What is flipping? Definition and examples
Flipping involves buying an asset and then selling it straight away. The aim is to make a quick profit. Flipping is a form of speculation in which the speculator moves rapidly. We can apply the term to stocks and shares and real estate. We can also apply the term to commodities. For example, if I buy lots of gold this morning and sell it this afternoon, I am flipping gold. Gold is a commodity.
We also use the term outside the world of investments, real estate, and commodities. If I buy and sell a car, concert tickets, sports tickets, I am flipping. Specifically, If I buy and then sell the item immediately or very soon.
Many people today buy cryptocurrencies and then sell them straight away if the price is right. A cryptocurrency is a kind of digital money, i.e., it exists purely electronically.
BusinessDictionary.com has the following definition of the term:
“Quick-profit strategy in which the shares of a new issue or IPO are bought for selling immediately upon an increase in their market price.”
This meaning of the term is common in the United States and Canada, but less so in other countries.
Flipping – politics
In the United Kingdom, people use the term in politics. It is a technique MPs use to maximize their taxpayer-funded allowances.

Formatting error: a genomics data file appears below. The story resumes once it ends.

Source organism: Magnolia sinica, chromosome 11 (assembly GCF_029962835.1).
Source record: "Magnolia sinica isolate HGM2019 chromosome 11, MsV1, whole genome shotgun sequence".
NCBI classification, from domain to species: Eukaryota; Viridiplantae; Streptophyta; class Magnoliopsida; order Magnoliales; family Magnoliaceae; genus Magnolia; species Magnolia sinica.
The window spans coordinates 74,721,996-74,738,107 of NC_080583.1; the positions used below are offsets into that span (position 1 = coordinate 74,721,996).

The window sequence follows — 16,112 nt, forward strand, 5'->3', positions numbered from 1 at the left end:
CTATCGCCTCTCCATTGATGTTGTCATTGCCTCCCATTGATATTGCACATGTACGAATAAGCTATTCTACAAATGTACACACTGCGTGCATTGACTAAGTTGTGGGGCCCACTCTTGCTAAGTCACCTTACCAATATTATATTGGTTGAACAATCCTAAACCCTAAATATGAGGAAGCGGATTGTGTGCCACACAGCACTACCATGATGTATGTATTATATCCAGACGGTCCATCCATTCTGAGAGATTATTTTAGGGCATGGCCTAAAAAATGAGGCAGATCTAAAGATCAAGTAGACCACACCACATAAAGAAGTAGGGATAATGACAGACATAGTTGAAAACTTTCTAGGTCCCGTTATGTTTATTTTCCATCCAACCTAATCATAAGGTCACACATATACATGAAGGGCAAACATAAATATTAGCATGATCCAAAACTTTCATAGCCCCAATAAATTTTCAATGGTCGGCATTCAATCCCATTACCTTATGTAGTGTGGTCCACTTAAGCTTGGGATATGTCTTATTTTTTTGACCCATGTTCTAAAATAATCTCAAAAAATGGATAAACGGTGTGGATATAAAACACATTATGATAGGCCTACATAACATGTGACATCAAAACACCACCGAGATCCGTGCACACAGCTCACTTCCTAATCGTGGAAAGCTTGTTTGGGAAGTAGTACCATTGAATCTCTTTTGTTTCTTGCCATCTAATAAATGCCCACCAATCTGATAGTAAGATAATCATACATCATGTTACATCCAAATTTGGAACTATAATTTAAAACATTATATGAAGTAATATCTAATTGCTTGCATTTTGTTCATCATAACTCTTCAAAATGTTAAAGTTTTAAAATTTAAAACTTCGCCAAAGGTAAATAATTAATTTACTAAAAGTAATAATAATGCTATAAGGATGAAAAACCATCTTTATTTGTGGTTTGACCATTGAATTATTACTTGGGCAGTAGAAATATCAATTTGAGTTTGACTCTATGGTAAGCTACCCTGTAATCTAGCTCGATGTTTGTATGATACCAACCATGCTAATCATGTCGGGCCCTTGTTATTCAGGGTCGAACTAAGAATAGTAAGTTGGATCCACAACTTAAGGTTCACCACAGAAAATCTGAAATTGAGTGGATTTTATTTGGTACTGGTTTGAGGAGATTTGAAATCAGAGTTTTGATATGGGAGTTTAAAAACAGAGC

If an MP is switching their second home between many houses, they are flipping. MP stands for Member of Parliament.
This article focuses on the meaning of the word in the world of business.
Flipping – IPOs
IPO stands for Initial Public Offering. An IPO occurs when shares of stock of a company become available for members of the public to purchase. In other words, when a company goes public.
During most IPOs, the company sells its shares cheaply. It does this because it wants to make sure people buy them.
Some speculators buy IPO shares and sell them soon afterward at a profit. Those people are IPO flippers.
Flipping – real estate
When we use the term in real estate, it often has a derogatory meaning. For example, it may include schemes that involve market manipulation. It may also involve socially destructive or unethical activities.
However, the term may also apply to normal and respectable business activities. For example, if I buy a property that needs fixing, do it up, and then sell it, I am ‘fixing and flipping.’
In this case, the term refers to buying a car cheaply and then selling it at a higher price.
We call people who do this ‘car flippers.’ They are good at identifying bargain vehicles. They buy the vehicle and subsequently sell it for a higher price.
Many US states have laws that limit how many vehicles one individual can flip in one year. However, if that person is a dealer or associate, the legislation does not impose limits.